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RE: Race condition...
I wasn't referring to the Prius case but the general accelerator problem.
What I also used to do was to digitally filter all signal inputs to reduce spurious signals and interference.
>> wrote that using the brake switch made it into a safety component. This would be true if it was critical and used for braking; however, used as a secondary signal it is less critical, and as I cited it would only be critical if both the accelerator signal AND the brake signal failed simultaneously.
I also used to build in physical limits. For example, I would take measurements on how fast someone could actually depress the accelerator pedal, then (say) double it for someone being really quick, and then take this as the maximum throttle change rate. There are a large number of parameters that have physical limits on them.
By the way, the issue of using the brake signal may well come from another sensor these days, but somewhere I recently read that other manufacturers were using a braking sensor to override the accelerator. My 9 year old A-class has a manual gearbox and a box of electronics controlling the clutch; hitting the brake disengages the clutch, and this is pretty safety critical.
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From: Denis A Nicole [mailto:dan@xxxxxxxxxxxxxxx]
Sent: 19 March 2010 18:18
To: Tony Gore
Subject: RE: Race condition...
On Fri, 19 Mar 2010, Tony Gore wrote:
> Not on this one, but the original Toyota accelerator problem does appear to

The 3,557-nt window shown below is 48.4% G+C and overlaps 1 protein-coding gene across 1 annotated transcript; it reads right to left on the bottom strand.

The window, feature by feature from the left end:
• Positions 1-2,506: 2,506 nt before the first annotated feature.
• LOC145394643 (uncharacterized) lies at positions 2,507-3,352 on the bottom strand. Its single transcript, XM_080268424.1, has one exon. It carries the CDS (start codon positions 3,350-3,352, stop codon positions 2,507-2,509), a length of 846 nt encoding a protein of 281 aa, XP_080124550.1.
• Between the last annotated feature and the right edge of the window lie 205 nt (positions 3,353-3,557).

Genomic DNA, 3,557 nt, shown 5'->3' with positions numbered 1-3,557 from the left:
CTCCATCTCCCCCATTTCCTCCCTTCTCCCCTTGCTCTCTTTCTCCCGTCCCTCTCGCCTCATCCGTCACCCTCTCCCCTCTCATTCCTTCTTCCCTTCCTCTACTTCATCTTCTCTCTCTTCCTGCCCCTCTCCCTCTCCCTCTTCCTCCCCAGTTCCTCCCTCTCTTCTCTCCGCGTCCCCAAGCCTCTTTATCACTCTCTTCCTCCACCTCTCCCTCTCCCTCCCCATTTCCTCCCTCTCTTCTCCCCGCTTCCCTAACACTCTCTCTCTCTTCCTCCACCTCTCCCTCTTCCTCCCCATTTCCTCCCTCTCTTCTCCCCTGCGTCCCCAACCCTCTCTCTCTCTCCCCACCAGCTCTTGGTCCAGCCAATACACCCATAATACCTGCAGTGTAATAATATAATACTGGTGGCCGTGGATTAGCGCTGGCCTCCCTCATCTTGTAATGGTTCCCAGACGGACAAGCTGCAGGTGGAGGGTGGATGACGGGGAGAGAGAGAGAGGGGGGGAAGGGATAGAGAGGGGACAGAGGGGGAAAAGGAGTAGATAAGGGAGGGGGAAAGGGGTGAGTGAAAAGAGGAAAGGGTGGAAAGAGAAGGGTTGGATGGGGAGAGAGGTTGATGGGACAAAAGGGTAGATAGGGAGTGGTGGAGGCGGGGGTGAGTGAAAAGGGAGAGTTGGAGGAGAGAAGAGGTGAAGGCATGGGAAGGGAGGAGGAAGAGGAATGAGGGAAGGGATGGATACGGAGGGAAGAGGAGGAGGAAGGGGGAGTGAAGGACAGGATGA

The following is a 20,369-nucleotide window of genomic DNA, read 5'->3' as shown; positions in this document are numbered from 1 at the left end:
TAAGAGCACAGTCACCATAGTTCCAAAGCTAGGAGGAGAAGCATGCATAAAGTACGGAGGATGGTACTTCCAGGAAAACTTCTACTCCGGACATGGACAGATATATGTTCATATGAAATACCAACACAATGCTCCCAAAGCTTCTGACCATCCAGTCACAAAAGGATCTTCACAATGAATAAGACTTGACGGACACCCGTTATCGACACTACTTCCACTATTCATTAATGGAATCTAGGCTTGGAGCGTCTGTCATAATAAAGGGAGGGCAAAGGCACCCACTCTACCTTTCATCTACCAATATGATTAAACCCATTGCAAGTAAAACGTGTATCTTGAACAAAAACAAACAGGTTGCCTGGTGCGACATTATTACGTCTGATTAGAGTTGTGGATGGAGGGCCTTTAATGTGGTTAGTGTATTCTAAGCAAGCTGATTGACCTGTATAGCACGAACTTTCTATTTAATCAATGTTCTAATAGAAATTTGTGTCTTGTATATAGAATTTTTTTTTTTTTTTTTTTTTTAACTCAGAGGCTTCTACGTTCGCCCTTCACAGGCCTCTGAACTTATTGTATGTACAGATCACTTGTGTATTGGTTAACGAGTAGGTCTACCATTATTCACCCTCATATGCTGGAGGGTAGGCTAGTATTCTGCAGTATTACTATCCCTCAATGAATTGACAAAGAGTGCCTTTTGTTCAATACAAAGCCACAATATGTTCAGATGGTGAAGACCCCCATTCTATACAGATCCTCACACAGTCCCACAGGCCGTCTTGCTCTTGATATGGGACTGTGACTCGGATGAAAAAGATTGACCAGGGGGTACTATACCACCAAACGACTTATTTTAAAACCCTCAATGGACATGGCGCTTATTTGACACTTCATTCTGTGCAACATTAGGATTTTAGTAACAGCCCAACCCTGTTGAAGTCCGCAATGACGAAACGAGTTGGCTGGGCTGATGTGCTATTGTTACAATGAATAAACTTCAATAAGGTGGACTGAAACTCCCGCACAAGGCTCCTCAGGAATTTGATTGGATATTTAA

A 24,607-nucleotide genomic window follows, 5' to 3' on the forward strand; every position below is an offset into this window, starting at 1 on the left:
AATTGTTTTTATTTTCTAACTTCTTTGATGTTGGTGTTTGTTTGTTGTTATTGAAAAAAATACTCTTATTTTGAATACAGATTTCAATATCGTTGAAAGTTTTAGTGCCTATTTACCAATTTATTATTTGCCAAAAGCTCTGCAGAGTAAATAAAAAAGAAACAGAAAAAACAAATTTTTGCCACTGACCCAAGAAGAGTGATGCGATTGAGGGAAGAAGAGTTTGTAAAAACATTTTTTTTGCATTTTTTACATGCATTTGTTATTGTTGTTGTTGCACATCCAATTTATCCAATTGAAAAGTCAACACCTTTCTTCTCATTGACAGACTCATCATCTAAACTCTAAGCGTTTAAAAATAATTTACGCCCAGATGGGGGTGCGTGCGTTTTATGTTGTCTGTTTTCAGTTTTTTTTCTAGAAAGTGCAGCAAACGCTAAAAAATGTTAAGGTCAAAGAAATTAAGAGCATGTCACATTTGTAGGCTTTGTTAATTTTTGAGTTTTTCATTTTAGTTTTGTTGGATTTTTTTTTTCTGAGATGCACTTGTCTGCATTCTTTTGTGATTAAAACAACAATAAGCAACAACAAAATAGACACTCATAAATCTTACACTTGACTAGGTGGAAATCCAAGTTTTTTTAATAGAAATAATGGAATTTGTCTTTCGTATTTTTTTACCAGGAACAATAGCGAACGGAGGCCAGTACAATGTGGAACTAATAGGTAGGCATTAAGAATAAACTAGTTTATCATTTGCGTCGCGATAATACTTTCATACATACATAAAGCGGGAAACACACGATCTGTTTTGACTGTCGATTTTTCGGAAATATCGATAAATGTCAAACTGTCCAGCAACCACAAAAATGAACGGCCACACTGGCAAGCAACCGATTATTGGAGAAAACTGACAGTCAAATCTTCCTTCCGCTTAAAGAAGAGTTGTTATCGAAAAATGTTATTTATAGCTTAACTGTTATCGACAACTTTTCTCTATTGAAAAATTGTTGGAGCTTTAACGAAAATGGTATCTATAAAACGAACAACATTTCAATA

> have been a poor piece of software. It is normal when writing an engine
> controller to take account of other inputs. Thus, if the brake is pressed
> (in my days, detected by the same switch that puts the brake light on) then
> you cut the fuel injection down to a small level to sustain combustion and
> keep the engine ticking over and this also helps keep emissions down.
> In the case of Toyota, they do not appear to have done this, or if they
> have, the conflict between the signals has been mismanaged. This is why the
> engine can have full throttle and is not overridden by the brake. Modern
> engines (especially in US cars) are more powerful than the brakes, and this
> is why people are finding it impossible to stop the car in some
Is the Prius case that simple? It's a hybrid. I had assumed that the problems
were probably associated with the hand-off between regenerative and frictional
braking. Presumably it tries not to use engine braking at all? Don't these
systems have a smooth electric restart for the engine and shut it down
completely under braking?
I've never looked inside a Prius (currently riding a bike while I repair
the Land Rover) but I did go to school with Cedric Lynch.
PS Are you going back into the wave power industry now it's taking off?
Denis A Nicole WWW: http://www.hpcc.ecs.soton.ac.uk/~dan
School of Electronics Email: dan@xxxxxxxxxxxxxxx
& Computer Science Phone: +44 23 8059 2703
University of Southampton Fax: +44 23 8059 3045